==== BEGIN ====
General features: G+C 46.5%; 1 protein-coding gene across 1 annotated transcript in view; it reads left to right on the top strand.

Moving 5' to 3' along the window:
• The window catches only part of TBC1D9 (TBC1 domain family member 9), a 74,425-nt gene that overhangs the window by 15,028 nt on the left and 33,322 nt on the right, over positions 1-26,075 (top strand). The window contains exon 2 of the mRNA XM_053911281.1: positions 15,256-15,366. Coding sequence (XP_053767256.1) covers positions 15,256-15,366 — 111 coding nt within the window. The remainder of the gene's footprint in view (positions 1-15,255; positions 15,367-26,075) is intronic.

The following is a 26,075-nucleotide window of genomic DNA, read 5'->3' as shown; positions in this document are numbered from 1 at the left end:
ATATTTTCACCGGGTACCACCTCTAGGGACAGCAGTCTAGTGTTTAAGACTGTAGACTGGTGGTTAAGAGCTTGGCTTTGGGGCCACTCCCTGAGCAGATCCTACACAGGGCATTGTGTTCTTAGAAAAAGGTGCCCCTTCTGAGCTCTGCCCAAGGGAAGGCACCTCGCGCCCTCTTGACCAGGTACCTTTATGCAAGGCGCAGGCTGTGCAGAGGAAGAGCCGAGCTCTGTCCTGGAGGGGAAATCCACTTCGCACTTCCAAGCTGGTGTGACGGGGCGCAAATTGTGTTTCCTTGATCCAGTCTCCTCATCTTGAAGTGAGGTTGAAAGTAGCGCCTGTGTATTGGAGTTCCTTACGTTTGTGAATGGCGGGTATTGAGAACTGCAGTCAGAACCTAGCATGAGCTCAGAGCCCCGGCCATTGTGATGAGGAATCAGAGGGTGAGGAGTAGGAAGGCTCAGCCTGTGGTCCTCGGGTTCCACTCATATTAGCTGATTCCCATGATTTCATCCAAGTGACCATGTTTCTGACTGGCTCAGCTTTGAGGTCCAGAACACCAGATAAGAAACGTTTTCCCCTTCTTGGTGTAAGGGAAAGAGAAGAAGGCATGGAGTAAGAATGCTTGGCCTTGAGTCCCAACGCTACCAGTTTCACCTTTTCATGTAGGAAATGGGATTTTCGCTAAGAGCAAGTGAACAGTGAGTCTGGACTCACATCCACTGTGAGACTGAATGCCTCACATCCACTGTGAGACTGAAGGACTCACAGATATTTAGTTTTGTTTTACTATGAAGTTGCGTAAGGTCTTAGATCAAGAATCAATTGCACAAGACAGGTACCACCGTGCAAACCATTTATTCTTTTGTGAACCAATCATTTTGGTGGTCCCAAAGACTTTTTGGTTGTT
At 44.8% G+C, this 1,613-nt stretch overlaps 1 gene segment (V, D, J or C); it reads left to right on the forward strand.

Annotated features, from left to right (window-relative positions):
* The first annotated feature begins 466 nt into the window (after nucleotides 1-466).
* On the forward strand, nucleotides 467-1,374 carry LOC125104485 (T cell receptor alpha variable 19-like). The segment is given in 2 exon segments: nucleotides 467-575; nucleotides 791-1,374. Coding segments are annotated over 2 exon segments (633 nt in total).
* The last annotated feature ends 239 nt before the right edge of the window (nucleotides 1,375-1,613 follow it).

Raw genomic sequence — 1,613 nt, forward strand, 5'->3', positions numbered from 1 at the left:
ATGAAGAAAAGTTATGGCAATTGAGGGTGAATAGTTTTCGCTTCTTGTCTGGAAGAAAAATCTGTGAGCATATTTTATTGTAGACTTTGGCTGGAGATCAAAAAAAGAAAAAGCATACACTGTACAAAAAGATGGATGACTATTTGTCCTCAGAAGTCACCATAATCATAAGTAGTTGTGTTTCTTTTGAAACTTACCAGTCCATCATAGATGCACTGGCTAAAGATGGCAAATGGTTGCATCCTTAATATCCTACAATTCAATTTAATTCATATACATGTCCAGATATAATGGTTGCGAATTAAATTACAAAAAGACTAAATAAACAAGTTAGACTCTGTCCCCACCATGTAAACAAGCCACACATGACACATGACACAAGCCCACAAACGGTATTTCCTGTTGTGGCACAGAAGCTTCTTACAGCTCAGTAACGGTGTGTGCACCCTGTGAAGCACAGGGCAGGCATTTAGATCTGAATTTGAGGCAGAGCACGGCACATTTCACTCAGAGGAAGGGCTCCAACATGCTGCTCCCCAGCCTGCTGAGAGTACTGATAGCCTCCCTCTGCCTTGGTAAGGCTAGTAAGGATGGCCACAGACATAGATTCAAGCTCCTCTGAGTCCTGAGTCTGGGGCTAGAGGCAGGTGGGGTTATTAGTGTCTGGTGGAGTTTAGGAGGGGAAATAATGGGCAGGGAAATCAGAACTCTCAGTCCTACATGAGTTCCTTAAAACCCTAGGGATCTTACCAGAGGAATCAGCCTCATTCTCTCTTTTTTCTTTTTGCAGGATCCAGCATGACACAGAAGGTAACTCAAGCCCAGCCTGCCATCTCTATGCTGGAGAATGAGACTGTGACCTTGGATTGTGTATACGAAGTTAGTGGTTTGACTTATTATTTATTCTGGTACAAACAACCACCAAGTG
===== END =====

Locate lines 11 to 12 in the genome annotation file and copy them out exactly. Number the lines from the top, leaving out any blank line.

Raw genomic sequence — 1,613 nt, forward strand, 5'->3', positions numbered from 1 at the left:
ATGAAGAAAAGTTATGGCAATTGAGGGTGAATAGTTTTCGCTTCTTGTCTGGAAGAAAAATCTGTGAGCATATTTTATTGTAGACTTTGGCTGGAGATCAAAAAAAGAAAAAGCATACACTGTACAAAAAGATGGATGACTATTTGTCCTCAGAAGTCACCATAATCATAAGTAGTTGTGTTTCTTTTGAAACTTACCAGTCCATCATAGATGCACTGGCTAAAGATGGCAAATGGTTGCATCCTTAATATCCTACAATTCAATTTAATTCATATACATGTCCAGATATAATGGTTGCGAATTAAATTACAAAAAGACTAAATAAACAAGTTAGACTCTGTCCCCACCATGTAAACAAGCCACACATGACACATGACACAAGCCCACAAACGGTATTTCCTGTTGTGGCACAGAAGCTTCTTACAGCTCAGTAACGGTGTGTGCACCCTGTGAAGCACAGGGCAGGCATTTAGATCTGAATTTGAGGCAGAGCACGGCACATTTCACTCAGAGGAAGGGCTCCAACATGCTGCTCCCCAGCCTGCTGAGAGTACTGATAGCCTCCCTCTGCCTTGGTAAGGCTAGTAAGGATGGCCACAGACATAGATTCAAGCTCCTCTGAGTCCTGAGTCTGGGGCTAGAGGCAGGTGGGGTTATTAGTGTCTGGTGGAGTTTAGGAGGGGAAATAATGGGCAGGGAAATCAGAACTCTCAGTCCTACATGAGTTCCTTAAAACCCTAGGGATCTTACCAGAGGAATCAGCCTCATTCTCTCTTTTTTCTTTTTGCAGGATCCAGCATGACACAGAAGGTAACTCAAGCCCAGCCTGCCATCTCTATGCTGGAGAATGAGACTGTGACCTTGGATTGTGTATACGAAGTTAGTGGTTTGACTTATTATTTATTCTGGTACAAACAACCACCAAGTG